Australia's Unemployment Level Hits 22-year High

Despite the COVID-19 pandemic, there are signs of Australia's economy beginning to recover from the crisis

The number of unemployed Australians actively looking for work has surpassed 1 million for the first time in the last 22 years, official data revealed on Thursday. According to the data released by the Australian Bureau of Statistics (ABS), the unemployment rate was 7.5 percent in July up from 7.4 percent in June, the highest level since November 1998, reports Xinhua news agency.

However, there were signs of Australia's economy beginning to recover from the coronavirus crisis. The number of people working increased by 114,700 from June and the number of hours worked increased by 1.3 percent. The increase in unemployment was driven by the number of people actively looking for work surpassing 1 million for the first time in recorded history.

Employment and Working Hours Remain Low

The ABS only considers a person unemployed if they are actively looking for work. The percentage of people employed in Australia rose to 59.8 percent compared to a low of 58.2 percent in May.

Representational Photo Unemployment
Representational Picture Needpix

"The July figures indicate that employment had recovered by 343,000 people and hours worked had also recovered 5.5 percent since May," Bjorn Jarvis, the head of Labour Statistics at the ABS, said in a statement. "Employment remained over half a million people lower than seen in March, while hours worked remained 5.5 percent lower."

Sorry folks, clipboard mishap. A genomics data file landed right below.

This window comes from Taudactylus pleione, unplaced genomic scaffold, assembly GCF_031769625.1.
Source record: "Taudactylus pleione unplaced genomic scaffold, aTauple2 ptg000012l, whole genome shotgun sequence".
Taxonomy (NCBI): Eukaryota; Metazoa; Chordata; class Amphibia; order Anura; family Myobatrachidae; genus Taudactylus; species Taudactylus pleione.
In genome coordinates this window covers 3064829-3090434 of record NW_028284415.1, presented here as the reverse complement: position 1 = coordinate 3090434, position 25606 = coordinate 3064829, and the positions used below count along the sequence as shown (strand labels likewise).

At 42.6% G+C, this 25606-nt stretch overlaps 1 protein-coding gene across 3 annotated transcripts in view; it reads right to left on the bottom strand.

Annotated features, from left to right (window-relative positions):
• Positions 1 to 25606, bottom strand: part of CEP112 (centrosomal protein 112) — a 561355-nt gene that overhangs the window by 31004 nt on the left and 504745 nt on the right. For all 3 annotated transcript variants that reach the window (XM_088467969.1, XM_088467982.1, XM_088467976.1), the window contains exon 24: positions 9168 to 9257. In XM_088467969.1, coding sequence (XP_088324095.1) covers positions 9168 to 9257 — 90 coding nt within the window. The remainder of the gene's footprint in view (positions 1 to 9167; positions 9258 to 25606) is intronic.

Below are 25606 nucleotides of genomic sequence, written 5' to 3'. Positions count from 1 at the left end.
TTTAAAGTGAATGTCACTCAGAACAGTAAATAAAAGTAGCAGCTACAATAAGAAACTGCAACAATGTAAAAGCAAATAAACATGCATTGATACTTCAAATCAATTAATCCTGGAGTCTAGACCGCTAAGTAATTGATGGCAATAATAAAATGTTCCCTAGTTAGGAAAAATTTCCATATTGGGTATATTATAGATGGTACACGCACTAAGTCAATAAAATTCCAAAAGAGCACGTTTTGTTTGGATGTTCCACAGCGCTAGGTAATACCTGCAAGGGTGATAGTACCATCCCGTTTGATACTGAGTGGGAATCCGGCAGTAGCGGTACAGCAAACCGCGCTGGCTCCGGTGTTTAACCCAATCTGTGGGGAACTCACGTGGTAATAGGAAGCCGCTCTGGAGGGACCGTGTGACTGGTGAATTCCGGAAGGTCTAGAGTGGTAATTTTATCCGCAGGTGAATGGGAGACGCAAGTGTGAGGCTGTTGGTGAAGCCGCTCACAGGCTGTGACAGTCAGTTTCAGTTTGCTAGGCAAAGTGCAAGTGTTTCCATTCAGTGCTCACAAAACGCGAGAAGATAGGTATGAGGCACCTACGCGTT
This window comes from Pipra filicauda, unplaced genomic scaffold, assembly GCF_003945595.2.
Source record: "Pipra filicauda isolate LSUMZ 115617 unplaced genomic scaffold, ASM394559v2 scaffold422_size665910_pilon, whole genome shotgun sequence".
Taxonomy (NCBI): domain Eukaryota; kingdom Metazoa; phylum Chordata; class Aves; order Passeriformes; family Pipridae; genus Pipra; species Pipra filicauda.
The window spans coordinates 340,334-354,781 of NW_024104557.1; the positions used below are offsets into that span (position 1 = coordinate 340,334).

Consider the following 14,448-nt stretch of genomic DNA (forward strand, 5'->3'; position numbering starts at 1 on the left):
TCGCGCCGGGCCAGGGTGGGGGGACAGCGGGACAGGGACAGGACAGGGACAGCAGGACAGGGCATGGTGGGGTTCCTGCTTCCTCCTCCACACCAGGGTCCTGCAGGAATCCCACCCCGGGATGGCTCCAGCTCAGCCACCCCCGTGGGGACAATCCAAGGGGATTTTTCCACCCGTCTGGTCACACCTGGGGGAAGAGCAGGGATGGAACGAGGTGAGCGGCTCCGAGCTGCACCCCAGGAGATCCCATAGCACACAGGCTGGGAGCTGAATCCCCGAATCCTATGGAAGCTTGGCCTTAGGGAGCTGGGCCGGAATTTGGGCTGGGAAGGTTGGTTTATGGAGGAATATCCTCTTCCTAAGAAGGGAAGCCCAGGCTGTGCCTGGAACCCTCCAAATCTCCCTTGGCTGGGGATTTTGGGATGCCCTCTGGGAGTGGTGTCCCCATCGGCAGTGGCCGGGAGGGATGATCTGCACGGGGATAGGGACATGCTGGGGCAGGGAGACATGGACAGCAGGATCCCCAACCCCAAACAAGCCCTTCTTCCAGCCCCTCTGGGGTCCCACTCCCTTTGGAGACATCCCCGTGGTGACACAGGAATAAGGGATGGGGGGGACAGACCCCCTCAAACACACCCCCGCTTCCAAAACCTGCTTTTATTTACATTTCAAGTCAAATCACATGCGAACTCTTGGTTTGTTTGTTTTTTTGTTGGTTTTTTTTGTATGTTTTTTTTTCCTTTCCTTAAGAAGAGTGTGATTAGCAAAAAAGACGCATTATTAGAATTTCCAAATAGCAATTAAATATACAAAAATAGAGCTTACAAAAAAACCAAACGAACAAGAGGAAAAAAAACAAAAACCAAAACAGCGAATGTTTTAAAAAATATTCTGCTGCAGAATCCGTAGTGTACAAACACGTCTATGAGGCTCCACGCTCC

Economy Could Face Loss of Billions

The unemployment rate is expected to hit a peak of 10 percent as a result of strict lockdown measures reinstated to prevent the spread of COVID-19 in Victoria. Michaelia Cash, the minister for employment, said on Thursday that the Victoria state lockdown would cost the economy "billions and billions" of dollars.

"Every job loss as a result of COVID-19 is devastating, and that is why the Morrison government has put in place a suite of measures to help employers and employees to get through this crisis," she added.